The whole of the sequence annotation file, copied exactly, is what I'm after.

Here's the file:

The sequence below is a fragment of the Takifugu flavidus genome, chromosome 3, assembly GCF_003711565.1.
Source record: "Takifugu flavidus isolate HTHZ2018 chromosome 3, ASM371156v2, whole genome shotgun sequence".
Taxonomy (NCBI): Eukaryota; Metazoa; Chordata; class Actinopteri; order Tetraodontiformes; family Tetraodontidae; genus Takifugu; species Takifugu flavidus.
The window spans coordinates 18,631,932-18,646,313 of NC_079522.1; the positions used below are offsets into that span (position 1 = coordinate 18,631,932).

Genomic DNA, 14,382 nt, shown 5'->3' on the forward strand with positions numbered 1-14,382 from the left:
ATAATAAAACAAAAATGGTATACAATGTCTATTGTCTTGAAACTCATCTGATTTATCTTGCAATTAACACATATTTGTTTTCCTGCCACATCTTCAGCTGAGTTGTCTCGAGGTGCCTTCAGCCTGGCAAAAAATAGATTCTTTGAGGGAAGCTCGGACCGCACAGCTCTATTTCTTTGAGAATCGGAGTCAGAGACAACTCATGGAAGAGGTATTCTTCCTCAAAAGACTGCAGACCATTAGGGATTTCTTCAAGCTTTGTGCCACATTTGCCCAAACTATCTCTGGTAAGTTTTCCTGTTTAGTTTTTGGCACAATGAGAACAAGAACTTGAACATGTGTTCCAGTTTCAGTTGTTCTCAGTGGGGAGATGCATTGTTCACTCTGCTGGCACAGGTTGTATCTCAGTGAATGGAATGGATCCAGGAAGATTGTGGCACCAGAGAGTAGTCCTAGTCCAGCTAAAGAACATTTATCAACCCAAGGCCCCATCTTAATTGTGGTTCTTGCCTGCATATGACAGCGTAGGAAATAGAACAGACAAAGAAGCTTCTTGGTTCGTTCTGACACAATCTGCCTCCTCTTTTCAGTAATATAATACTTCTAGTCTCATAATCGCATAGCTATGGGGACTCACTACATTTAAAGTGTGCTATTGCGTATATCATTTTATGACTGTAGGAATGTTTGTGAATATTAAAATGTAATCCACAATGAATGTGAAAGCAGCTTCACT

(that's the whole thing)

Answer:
The sequence below is a fragment of the Takifugu flavidus genome, chromosome 3, assembly GCF_003711565.1.
Source record: "Takifugu flavidus isolate HTHZ2018 chromosome 3, ASM371156v2, whole genome shotgun sequence".
Taxonomy (NCBI): Eukaryota; Metazoa; Chordata; class Actinopteri; order Tetraodontiformes; family Tetraodontidae; genus Takifugu; species Takifugu flavidus.
The window spans coordinates 18,631,932-18,646,313 of NC_079522.1; the positions used below are offsets into that span (position 1 = coordinate 18,631,932).

Genomic DNA, 14,382 nt, shown 5'->3' on the forward strand with positions numbered 1-14,382 from the left:
ATAATAAAACAAAAATGGTATACAATGTCTATTGTCTTGAAACTCATCTGATTTATCTTGCAATTAACACATATTTGTTTTCCTGCCACATCTTCAGCTGAGTTGTCTCGAGGTGCCTTCAGCCTGGCAAAAAATAGATTCTTTGAGGGAAGCTCGGACCGCACAGCTCTATTTCTTTGAGAATCGGAGTCAGAGACAACTCATGGAAGAGGTATTCTTCCTCAAAAGACTGCAGACCATTAGGGATTTCTTCAAGCTTTGTGCCACATTTGCCCAAACTATCTCTGGTAAGTTTTCCTGTTTAGTTTTTGGCACAATGAGAACAAGAACTTGAACATGTGTTCCAGTTTCAGTTGTTCTCAGTGGGGAGATGCATTGTTCACTCTGCTGGCACAGGTTGTATCTCAGTGAATGGAATGGATCCAGGAAGATTGTGGCACCAGAGAGTAGTCCTAGTCCAGCTAAAGAACATTTATCAACCCAAGGCCCCATCTTAATTGTGGTTCTTGCCTGCATATGACAGCGTAGGAAATAGAACAGACAAAGAAGCTTCTTGGTTCGTTCTGACACAATCTGCCTCCTCTTTTCAGTAATATAATACTTCTAGTCTCATAATCGCATAGCTATGGGGACTCACTACATTTAAAGTGTGCTATTGCGTATATCATTTTATGACTGTAGGAATGTTTGTGAATATTAAAATGTAATCCACAATGAATGTGAAAGCAGCTTCACT